Selenium (Se) nanotechnology has been applied for different applications in different fields, such as agriculture, medical science, and electronic industries, and Se nanomaterials have become one of the emerging contaminants of concern in recent years. Therefore, potential environmental impacts of Se nanomaterials need to be appropriately addressed. Currently, few studies have been carried out to determine the transport and fate of elemental Se nanoparticles (SeNPs) in the soil environment. This laboratory study characterized chemically synthesized elemental SeNPs with a diameter of 17-69 nm, and evaluated the stability and partitioning of elemental SeNPs among different fractions in the soils containing different levels of soil organic matter. The fractionation and speciation analysis of Se in the soil treated with different levels of elemental SeNPs indicated that the bioavailable Se in water soluble and exchangeable fractions tended to be transformed into more stable Se in the organic matter (OM)-bound and residual fractions during the soil incubation process. The results from this study suggest that increasing the soil incubation time will increase the size of SeNPs, and aggregated SeNPs might potentially decrease the environmental risk of SeNPs in the soil environment. Chemical behaviors of SeNPs in the soil were also affected by the contents of soil organic matter through adsorption and aggregation processes. Less Se from SeNPs was found in the exchangeable fraction when soil incubation time increased. Nanoscale elemental Se showed different chemical behaviors in comparison to selenate in the soil. Concentrations of water soluble Se in the SeNP treatment were significantly (p<0.05) lower than the Se concentrations in the selenate treatment in the soil with low organic matter, but higher than the concentrations in the selenate treatment in the soil with high organic matter after incubation for 7 days. Selenium speciation analysis using HPLC-ICP/MS suggested that, in the soil treated with SeNPs, nanoscale elemental Se was transformed into other chemical forms e.g. selenite and selenate during the soil incubation process.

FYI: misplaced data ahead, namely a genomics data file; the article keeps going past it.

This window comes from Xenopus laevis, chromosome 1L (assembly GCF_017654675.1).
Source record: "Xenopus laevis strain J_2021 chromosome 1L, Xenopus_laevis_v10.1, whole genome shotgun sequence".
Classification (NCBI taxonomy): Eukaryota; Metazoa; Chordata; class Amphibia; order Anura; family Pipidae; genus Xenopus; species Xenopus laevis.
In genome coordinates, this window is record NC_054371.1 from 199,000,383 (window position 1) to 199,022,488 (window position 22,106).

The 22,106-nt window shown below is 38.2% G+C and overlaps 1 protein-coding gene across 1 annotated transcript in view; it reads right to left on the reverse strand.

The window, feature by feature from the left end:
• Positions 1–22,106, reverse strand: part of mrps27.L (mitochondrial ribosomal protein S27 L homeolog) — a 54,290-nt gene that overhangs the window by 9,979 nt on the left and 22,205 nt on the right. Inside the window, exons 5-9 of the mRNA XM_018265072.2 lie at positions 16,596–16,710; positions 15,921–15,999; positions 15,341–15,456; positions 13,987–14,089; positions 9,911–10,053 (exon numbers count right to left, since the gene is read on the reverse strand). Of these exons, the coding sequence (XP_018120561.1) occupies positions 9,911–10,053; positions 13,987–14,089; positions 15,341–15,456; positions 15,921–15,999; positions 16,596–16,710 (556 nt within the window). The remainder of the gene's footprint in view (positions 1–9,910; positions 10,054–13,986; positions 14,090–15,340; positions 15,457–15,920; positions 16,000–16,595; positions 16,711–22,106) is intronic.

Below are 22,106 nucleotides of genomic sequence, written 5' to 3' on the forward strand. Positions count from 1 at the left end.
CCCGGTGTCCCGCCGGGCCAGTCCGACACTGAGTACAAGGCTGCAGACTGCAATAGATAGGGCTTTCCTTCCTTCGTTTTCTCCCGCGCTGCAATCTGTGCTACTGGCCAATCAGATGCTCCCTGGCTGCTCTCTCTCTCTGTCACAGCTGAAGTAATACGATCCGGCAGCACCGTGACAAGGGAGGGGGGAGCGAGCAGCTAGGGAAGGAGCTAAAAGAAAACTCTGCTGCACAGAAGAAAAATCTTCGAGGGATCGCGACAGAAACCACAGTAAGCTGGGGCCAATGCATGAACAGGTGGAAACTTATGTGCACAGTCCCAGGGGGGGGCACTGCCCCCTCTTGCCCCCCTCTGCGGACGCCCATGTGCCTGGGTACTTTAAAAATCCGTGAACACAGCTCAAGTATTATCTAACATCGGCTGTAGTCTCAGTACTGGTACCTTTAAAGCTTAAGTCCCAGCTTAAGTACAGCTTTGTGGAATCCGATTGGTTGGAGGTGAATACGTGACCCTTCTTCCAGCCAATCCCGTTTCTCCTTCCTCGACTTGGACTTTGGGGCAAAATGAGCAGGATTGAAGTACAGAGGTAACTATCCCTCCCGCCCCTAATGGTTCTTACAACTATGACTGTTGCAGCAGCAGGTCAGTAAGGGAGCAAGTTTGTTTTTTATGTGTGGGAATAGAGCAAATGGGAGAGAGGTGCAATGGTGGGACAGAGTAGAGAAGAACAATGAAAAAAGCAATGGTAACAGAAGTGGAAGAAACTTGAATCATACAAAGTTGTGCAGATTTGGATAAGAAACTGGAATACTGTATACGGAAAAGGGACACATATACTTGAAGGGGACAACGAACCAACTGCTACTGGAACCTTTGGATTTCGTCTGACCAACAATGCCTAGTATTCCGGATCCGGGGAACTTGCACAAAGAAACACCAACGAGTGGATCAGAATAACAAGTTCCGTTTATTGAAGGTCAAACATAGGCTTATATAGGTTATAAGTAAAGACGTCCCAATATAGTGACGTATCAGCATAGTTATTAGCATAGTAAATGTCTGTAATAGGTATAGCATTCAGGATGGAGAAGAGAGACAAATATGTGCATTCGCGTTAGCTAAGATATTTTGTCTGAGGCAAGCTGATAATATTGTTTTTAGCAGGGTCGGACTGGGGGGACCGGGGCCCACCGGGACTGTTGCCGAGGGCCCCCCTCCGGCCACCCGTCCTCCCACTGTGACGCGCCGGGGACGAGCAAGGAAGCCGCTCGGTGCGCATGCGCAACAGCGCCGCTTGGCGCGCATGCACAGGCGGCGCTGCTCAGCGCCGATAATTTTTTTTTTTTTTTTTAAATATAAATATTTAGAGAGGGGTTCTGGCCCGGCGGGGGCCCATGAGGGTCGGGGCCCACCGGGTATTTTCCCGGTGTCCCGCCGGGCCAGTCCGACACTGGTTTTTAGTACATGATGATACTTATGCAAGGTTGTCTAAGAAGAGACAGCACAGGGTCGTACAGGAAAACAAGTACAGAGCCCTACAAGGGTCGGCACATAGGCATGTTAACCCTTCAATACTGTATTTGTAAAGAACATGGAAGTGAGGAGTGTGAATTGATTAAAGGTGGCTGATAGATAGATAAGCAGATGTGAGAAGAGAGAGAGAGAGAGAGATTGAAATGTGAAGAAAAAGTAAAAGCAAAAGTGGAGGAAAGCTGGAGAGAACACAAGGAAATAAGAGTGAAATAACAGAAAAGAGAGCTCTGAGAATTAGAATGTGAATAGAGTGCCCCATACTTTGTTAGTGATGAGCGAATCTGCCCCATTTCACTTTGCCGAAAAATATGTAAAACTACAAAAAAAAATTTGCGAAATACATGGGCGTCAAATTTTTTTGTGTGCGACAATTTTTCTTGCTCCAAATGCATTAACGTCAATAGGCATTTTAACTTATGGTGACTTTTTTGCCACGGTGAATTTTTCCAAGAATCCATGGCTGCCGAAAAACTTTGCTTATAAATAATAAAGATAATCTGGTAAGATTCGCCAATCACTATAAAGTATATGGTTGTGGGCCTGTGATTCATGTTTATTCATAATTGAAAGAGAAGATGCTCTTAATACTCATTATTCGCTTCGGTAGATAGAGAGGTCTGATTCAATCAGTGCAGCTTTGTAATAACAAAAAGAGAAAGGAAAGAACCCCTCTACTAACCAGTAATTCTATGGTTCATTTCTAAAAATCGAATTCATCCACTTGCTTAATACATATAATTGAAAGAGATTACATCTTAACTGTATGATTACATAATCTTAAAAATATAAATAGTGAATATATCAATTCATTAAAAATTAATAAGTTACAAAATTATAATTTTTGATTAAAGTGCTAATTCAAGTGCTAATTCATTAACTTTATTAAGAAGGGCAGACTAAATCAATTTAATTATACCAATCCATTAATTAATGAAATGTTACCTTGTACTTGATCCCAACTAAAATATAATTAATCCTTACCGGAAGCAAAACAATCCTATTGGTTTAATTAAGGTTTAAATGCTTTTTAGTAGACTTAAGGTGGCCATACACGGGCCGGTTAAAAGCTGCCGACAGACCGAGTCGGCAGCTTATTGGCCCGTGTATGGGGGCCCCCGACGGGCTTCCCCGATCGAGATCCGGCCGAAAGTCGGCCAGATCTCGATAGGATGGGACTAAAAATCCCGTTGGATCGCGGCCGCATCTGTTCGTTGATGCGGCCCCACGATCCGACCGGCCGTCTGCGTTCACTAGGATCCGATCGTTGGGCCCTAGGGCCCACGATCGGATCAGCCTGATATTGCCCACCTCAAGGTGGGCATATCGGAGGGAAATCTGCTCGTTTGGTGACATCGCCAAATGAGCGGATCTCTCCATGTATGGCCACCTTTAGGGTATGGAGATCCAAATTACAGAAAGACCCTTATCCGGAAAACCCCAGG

|Commitee:||Theodorakis, Christopher W., Yoon, Kyong Sup|
|School:||Southern Illinois University at Edwardsville|
|School Location:||United States -- Illinois|
|Source:||MAI 55/05M(E), Masters Abstracts International|
|Subjects:||Soil sciences, Aging, Nanoscience|
|Keywords:||Nanoparticles, Selenium, Soil|
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